herself. But they were going much faster than she could have on the ground. They were going to catch up, and…

Another blow came to the head, and again she blacked out.

Laura fought the sensation that sought to overcome her. Fought against that feeling of having her skin burst open. Fought to keep the connection with Gray. She fought… and won.

She felt herself coming to. She was sprawled out on the ground. Her mind wavered for a second, coming to grips with where she was and what was going on. Then it al snapped together.
. She got up and ran, to where she could hide herself.
She found a spot behind a bush, and jumped in. Then, cautiously, she started to look out, look around. To get a better feel for her surroundings. There were no signs of anyone. She looked around, and her eyes came to rest on a smal clearing. Right in the middle of it, there was something… something she couldn’t see. But it felt familiar, in some way. Try as she did, her eyes just couldn’t focus on it.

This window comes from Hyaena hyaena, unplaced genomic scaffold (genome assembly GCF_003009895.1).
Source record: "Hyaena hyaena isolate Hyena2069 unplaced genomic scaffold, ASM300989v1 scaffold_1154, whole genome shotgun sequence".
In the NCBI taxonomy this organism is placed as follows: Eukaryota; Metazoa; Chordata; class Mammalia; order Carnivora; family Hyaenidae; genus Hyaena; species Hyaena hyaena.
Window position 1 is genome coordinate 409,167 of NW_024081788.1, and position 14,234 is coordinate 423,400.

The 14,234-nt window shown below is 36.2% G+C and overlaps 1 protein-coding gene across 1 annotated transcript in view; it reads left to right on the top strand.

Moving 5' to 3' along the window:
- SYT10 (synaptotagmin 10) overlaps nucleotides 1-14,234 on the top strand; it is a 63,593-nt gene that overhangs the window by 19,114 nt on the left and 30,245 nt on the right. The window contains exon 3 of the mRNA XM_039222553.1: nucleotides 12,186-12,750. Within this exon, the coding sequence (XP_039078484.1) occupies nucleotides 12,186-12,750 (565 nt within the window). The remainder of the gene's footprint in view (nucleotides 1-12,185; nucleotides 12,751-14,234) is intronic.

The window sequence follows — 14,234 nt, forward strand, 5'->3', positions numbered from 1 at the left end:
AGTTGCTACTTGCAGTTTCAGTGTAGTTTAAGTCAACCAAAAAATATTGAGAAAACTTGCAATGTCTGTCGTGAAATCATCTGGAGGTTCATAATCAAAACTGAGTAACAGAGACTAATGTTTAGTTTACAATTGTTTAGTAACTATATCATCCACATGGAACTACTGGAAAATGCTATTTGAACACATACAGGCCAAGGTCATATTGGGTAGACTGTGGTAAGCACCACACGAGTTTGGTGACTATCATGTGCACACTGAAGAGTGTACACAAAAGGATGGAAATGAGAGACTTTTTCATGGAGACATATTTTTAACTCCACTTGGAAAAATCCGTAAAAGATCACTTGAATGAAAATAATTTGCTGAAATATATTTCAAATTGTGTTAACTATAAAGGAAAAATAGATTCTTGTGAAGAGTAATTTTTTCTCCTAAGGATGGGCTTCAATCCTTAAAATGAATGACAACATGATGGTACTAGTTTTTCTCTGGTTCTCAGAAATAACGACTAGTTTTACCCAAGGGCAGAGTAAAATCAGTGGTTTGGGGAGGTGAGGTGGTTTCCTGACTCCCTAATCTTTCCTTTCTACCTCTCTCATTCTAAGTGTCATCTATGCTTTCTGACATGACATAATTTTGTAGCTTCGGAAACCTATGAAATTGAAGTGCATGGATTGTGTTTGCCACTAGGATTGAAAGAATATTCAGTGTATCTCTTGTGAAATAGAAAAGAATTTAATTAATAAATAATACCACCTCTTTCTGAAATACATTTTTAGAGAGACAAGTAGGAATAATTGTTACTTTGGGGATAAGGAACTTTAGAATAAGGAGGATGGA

She moved forward cautiously. Al her senses were alert, aware of what might happen should she be caught off guard again. And that…
… in the middle of the clearing didn’t move. She took another step forward with her front foot. Her eyes glazed over it, but it was stil in some way familiar to her. Although… something was off. She sniffed the air, trying to get a better sense of what that was. It was as if… a part of the shape in the clearing had been taken away. Like something was missing.
















Quickly, she ran behind the trunk of a large tree.

As the movement came closer and soon

stopped, she heard noises. She couldn’t make them out, couldn’t understand them, but they were familiar. She looked out from the side of the tree… and saw
, kneeling beside… that mysterious shape.